Our results of operations are impacted by seasonal factors, including construction and renovation cycles. We believe that the third quarter of the year exhibits higher sales volumes than other quarters because demand for quartz surface products is generally higher during the summer months in the northern hemisphere when the weather is more favorable for new construction and renovation projects, as well as the impact of efforts to complete such projects before the beginning of the new school year. Conversely, the first quarter is impacted by a slowdown in new construction and renovation projects during the winter months as a result of adverse weather conditions in the northern hemisphere, and, depending on the date of the spring holiday in Israel in a particular year, the first or second quarter is impacted by a reduction in sales in Israel due to such holiday. Similarly, sales during the first quarter in Australia are negatively impacted by fewer construction and renovation projects due to public holidays. In the third quarter of 2010, we generated 10.3% more revenues than the average revenue generated in the first and second quarters of 2010. In the third quarter of 2011, we generated 22.2% more revenue than in the first quarter of 2011, excluding the impact of the Caesarstone USA acquisition. Our adjusted EBITDA was 29.8% higher in the third quarter of 2011 than in the first quarter of 2011, excluding the impact of the Caesarstone USA acquisition.

We expect that seasonal factors will have a greater impact on our revenue, adjusted EBITDA and adjusted net income in the future due to our recent shift to direct distribution in the United States and Canada, and as we continue to increase direct distribution as a percentage of our total revenues in the future. This is because we generate higher average selling prices in the markets

 

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in which we have direct distribution channels and, therefore, our revenues are more greatly impacted by changes in demand in these markets. Direct sales accounted for 59.4% of our total sales for the year ended December 31, 2010 and 86.8% of our total sales in the second half 2011, after our shift to direct distribution in the United States and Western Canada. At the same time, our fixed costs have also increased as a result of our shift to direct distribution and, therefore, the impact of seasonal fluctuations in our revenues on our profit margins, adjusted EBITDA and adjusted net income will likely be magnified in future periods. In addition, adverse weather in a particular quarter or a prolonged winter period could further impact our quarterly results. Our future results of operations may experience substantial fluctuations from period to period as a consequence of these factors. Increased or unexpected quarterly fluctuations in our results of operations may increase the volatility of our share price and cause declines in our share price even if they do not reflect a change in the overall performance of our business.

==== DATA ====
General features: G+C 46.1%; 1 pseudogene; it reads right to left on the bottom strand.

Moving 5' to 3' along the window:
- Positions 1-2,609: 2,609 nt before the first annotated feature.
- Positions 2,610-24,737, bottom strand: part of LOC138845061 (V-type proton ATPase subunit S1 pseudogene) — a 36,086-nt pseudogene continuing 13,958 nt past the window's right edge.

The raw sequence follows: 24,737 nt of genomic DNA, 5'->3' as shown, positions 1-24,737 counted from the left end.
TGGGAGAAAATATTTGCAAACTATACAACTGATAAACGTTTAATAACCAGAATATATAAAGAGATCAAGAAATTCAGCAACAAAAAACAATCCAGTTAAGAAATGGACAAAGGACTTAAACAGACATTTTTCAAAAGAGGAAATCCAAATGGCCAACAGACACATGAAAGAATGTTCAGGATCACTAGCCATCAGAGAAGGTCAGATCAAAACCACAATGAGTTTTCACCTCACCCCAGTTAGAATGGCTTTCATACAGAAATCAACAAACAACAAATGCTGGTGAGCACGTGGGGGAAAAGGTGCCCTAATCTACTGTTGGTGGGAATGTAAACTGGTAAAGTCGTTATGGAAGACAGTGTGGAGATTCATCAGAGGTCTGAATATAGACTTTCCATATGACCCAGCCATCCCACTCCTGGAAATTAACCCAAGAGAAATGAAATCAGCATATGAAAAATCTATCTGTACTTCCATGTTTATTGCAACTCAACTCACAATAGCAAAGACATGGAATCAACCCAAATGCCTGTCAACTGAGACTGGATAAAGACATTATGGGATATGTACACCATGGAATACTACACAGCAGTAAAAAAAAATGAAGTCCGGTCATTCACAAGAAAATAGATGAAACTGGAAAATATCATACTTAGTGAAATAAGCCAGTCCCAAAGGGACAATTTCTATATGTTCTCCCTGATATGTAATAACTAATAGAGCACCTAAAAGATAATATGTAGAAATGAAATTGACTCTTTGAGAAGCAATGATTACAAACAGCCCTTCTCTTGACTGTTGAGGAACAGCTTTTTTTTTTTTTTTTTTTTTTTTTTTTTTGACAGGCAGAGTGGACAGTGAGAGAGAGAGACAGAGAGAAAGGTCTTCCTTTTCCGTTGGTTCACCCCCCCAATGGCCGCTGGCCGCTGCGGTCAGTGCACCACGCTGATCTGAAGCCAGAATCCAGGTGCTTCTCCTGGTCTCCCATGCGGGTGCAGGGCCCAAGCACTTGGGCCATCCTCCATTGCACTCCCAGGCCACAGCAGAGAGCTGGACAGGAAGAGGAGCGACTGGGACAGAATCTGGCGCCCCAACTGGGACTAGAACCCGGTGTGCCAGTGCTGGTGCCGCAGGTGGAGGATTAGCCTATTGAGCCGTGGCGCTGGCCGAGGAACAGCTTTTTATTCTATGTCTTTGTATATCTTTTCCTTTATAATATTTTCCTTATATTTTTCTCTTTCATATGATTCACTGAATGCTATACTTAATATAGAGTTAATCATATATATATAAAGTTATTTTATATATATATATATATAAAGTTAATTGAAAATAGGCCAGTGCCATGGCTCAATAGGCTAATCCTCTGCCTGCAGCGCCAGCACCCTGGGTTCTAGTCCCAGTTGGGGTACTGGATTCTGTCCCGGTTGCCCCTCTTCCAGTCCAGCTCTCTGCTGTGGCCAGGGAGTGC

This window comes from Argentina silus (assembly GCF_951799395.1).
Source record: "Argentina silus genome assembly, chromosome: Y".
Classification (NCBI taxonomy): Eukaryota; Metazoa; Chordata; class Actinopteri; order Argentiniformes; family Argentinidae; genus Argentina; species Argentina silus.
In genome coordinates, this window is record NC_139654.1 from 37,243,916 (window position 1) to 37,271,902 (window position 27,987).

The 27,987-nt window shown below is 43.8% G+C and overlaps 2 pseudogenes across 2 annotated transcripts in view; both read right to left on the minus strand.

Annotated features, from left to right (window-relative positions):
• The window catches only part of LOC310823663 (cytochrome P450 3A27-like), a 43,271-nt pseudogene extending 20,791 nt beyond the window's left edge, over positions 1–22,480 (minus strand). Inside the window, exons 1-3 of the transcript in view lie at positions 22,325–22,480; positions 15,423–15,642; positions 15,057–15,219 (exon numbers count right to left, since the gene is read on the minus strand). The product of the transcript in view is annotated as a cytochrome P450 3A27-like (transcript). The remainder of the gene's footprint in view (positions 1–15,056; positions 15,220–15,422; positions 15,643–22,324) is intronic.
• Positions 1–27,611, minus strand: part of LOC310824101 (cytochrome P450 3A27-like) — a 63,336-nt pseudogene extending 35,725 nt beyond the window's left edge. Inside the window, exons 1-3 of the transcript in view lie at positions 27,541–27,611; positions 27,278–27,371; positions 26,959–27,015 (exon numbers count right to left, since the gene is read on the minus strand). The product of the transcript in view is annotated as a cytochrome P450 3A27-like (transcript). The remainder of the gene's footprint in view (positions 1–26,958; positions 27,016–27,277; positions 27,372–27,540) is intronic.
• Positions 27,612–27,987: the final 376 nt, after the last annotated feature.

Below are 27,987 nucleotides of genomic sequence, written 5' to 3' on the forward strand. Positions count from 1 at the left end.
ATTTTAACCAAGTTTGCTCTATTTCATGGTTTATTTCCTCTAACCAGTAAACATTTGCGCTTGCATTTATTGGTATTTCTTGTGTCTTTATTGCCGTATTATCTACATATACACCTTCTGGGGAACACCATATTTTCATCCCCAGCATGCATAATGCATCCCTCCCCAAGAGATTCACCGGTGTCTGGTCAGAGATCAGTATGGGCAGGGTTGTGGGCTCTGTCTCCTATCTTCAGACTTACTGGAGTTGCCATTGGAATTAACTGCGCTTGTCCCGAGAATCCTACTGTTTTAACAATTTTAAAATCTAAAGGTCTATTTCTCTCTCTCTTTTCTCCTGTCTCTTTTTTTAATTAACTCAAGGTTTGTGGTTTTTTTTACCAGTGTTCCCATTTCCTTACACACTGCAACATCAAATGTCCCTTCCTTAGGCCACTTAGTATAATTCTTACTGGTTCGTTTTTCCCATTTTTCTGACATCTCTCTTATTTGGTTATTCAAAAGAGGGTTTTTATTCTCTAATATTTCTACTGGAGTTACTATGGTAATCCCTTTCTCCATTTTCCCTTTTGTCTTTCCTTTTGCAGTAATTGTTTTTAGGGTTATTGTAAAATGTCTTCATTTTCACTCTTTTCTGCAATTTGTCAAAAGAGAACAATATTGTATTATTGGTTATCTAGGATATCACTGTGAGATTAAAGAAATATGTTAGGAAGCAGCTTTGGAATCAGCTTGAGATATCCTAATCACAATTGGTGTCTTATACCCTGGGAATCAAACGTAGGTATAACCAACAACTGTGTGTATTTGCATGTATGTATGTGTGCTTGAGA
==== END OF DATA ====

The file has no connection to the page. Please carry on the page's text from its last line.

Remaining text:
We recently acquired our U.S. distributor and formed a joint venture in Canada to distribute our products, and may face challenges as we integrate these entities and implement our sales strategies in these markets. In addition, as a result of these changes, our historical results may not be indicative of our future results.

Our direct markets historically included Australia and Israel, while our indirect markets included, among others, Canada and the United States. In October 2010, we began to distribute our products exclusively in Eastern Canada through a joint venture in which we own a 55% interest. In May 2011, we acquired our U.S. distributor and expanded our Canadian joint venture to exclusively distribute our products throughout Canada. We must successfully integrate and manage both of these operations in order to successfully implement our growth strategies. For example, in Canada under a joint venture arrangement with our former third-party distributor in Eastern Canada, we share certain rights and benefits, including board nomination rights. There can be no assurance that we will be successful in our efforts to integrate our recent acquisitions in the United States and Canada.

The results of operations of our U.S. subsidiary and Canadian joint venture are fully consolidated in our results of operations for a portion of 2011. While this impacted our revenue and gross margins favorably, it also increased our operating expenses significantly as we added each entity’s cost of operations to our costs. Prior to May 2011 and, in the case of Eastern Canada, October 2010, our historical financial information reflects our results of operations prior to the establishment of these direct distribution channels. Consequently, it may also be difficult for investors to compare our future results to our historical results or to evaluate our relative performance or trends in our business.

Consolidation in our industry may increase the competitive pressures to which we are subject and may enhance our competitors’ manufacturing, sales and marketing capabilities.

Due to the highly fragmented nature of the quartz surface market, we believe that consolidation is likely and a smaller number of large companies may take leading market positions. We believe we would encounter strong competition from any such larger companies following their consolidation. Larger companies are likely to benefit from economies of scale associated with quartz manufacturing that are becoming important to remain competitive in an increasingly global quartz surface market. Such economies of scale will be increasingly important as the quartz market matures in the future. In addition, larger companies may have significantly greater resources than we do to penetrate markets, in particular, by investing significant sums in raising awareness for their brand among end-consumers in order to drive sales of their products, as well as by operating manufacturing facilities closer to customers